WFH – Working from home is great, but how do you reward yourself when you work remotely? This Reddit thread drops some valuable ideas ? — See Tips

BINANCE CHAIN – Binance, the world’s largest cryptocurrency exchange, has launched its own blockchain. Potentially a massive blow for Ethereum. ⛓️ — Read more

ADS MANAGER – The new FB Ads Manager is on the wayHere’s a sneak peek — Read more


MRKTRS Newsletter 80

Life as Mark Zuckerberg certainly would not be dull. 

After reporting some tasty Q1 revenue figures in 2019, there was one particularly interesting note: a potential $5 billion fine from the Federal Trade Commission for privacy violations.

That’s Billion with a big ass B.

That’s a record for the FTC, whose $22M fine against Google seven years ago was the largest they’ve ever dished out to a tech company.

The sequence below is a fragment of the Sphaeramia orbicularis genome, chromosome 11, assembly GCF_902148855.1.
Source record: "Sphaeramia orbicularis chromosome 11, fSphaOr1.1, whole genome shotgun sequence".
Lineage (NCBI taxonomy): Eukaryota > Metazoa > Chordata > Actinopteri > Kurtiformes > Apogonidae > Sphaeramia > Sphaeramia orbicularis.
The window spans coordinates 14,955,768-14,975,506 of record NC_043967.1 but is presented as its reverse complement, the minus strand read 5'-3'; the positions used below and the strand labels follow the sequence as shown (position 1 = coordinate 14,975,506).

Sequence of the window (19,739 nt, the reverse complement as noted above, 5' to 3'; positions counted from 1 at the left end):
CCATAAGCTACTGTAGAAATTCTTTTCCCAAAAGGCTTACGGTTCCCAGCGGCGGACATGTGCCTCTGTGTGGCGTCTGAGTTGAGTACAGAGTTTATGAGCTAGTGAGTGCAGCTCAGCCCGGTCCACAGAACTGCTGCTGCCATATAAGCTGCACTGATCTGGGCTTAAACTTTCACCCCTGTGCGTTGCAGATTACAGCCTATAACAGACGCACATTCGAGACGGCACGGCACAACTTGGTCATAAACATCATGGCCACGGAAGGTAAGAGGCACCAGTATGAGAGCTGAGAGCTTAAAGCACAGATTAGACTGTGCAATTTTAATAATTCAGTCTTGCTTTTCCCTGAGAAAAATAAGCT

But it’s a fine more in line with what Europe is dishing out for the social media giants who “toe the line”.

Here’s what we know so far:

  • Facebook’s reported $15.07 billion in revenue in Q1 of this year (up 26% from last year).
  • They face a whopping$3-$5 billion fine from the FTC for the violation of a 2011 privacy consent decree.
  • Facebook broke a promise to protect its users’ privacy after an investigation found that it’s handling of data had harmed consumers.
  • new investigation was opened last year after the Cambridge Analytica scandal.
  • They still made a profit of $2.4 billion in Q1 alone.

However, the fun doesn’t stop there. 

FB has since been hit by a trio of investigations over its privacy practices, one in Ireland, Canada and in New York as reported by Techcrunch

But it can’t be all bad. Their stock actually increased by 8% after all of this news.